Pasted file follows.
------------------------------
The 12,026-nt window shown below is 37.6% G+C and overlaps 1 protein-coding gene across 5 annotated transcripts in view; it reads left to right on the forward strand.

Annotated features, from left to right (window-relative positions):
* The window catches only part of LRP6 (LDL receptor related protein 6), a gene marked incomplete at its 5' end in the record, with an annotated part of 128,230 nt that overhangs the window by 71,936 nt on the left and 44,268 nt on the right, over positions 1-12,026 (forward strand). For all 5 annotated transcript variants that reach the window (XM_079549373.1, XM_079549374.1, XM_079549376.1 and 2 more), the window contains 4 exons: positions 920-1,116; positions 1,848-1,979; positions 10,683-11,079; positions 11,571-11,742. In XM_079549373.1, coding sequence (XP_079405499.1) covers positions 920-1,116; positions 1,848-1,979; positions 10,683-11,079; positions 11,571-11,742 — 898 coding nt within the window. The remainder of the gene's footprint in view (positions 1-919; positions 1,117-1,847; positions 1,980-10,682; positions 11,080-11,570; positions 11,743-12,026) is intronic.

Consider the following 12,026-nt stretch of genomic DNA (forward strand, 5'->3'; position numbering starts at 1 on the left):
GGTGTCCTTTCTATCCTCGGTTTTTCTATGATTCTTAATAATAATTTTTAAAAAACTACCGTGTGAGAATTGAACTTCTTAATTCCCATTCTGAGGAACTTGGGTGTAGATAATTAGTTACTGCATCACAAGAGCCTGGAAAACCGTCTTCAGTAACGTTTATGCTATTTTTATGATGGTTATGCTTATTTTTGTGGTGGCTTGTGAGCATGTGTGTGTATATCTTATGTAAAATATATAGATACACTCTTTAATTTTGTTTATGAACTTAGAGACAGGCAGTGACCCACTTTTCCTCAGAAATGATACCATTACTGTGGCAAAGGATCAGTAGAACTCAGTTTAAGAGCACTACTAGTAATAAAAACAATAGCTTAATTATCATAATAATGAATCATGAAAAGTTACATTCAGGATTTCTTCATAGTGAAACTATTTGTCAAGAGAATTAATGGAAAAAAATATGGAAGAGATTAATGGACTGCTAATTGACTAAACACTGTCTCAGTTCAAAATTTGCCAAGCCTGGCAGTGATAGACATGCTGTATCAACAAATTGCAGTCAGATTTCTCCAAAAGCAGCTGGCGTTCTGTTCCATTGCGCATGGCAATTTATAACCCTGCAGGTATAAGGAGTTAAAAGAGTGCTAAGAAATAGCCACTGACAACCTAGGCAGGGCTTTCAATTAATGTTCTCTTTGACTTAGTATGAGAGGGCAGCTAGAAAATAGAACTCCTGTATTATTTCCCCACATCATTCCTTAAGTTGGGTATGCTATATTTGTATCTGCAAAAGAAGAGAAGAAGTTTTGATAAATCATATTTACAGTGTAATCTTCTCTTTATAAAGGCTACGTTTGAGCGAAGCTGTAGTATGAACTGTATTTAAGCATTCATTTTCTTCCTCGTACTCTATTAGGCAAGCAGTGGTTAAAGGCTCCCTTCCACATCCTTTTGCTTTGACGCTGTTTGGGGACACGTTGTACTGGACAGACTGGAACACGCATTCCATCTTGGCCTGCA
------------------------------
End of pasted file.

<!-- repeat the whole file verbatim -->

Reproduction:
The 12,026-nt window shown below is 37.6% G+C and overlaps 1 protein-coding gene across 5 annotated transcripts in view; it reads left to right on the forward strand.

Annotated features, from left to right (window-relative positions):
* The window catches only part of LRP6 (LDL receptor related protein 6), a gene marked incomplete at its 5' end in the record, with an annotated part of 128,230 nt that overhangs the window by 71,936 nt on the left and 44,268 nt on the right, over positions 1-12,026 (forward strand). For all 5 annotated transcript variants that reach the window (XM_079549373.1, XM_079549374.1, XM_079549376.1 and 2 more), the window contains 4 exons: positions 920-1,116; positions 1,848-1,979; positions 10,683-11,079; positions 11,571-11,742. In XM_079549373.1, coding sequence (XP_079405499.1) covers positions 920-1,116; positions 1,848-1,979; positions 10,683-11,079; positions 11,571-11,742 — 898 coding nt within the window. The remainder of the gene's footprint in view (positions 1-919; positions 1,117-1,847; positions 1,980-10,682; positions 11,080-11,570; positions 11,743-12,026) is intronic.

Consider the following 12,026-nt stretch of genomic DNA (forward strand, 5'->3'; position numbering starts at 1 on the left):
GGTGTCCTTTCTATCCTCGGTTTTTCTATGATTCTTAATAATAATTTTTAAAAAACTACCGTGTGAGAATTGAACTTCTTAATTCCCATTCTGAGGAACTTGGGTGTAGATAATTAGTTACTGCATCACAAGAGCCTGGAAAACCGTCTTCAGTAACGTTTATGCTATTTTTATGATGGTTATGCTTATTTTTGTGGTGGCTTGTGAGCATGTGTGTGTATATCTTATGTAAAATATATAGATACACTCTTTAATTTTGTTTATGAACTTAGAGACAGGCAGTGACCCACTTTTCCTCAGAAATGATACCATTACTGTGGCAAAGGATCAGTAGAACTCAGTTTAAGAGCACTACTAGTAATAAAAACAATAGCTTAATTATCATAATAATGAATCATGAAAAGTTACATTCAGGATTTCTTCATAGTGAAACTATTTGTCAAGAGAATTAATGGAAAAAAATATGGAAGAGATTAATGGACTGCTAATTGACTAAACACTGTCTCAGTTCAAAATTTGCCAAGCCTGGCAGTGATAGACATGCTGTATCAACAAATTGCAGTCAGATTTCTCCAAAAGCAGCTGGCGTTCTGTTCCATTGCGCATGGCAATTTATAACCCTGCAGGTATAAGGAGTTAAAAGAGTGCTAAGAAATAGCCACTGACAACCTAGGCAGGGCTTTCAATTAATGTTCTCTTTGACTTAGTATGAGAGGGCAGCTAGAAAATAGAACTCCTGTATTATTTCCCCACATCATTCCTTAAGTTGGGTATGCTATATTTGTATCTGCAAAAGAAGAGAAGAAGTTTTGATAAATCATATTTACAGTGTAATCTTCTCTTTATAAAGGCTACGTTTGAGCGAAGCTGTAGTATGAACTGTATTTAAGCATTCATTTTCTTCCTCGTACTCTATTAGGCAAGCAGTGGTTAAAGGCTCCCTTCCACATCCTTTTGCTTTGACGCTGTTTGGGGACACGTTGTACTGGACAGACTGGAACACGCATTCCATCTTGGCCTGCA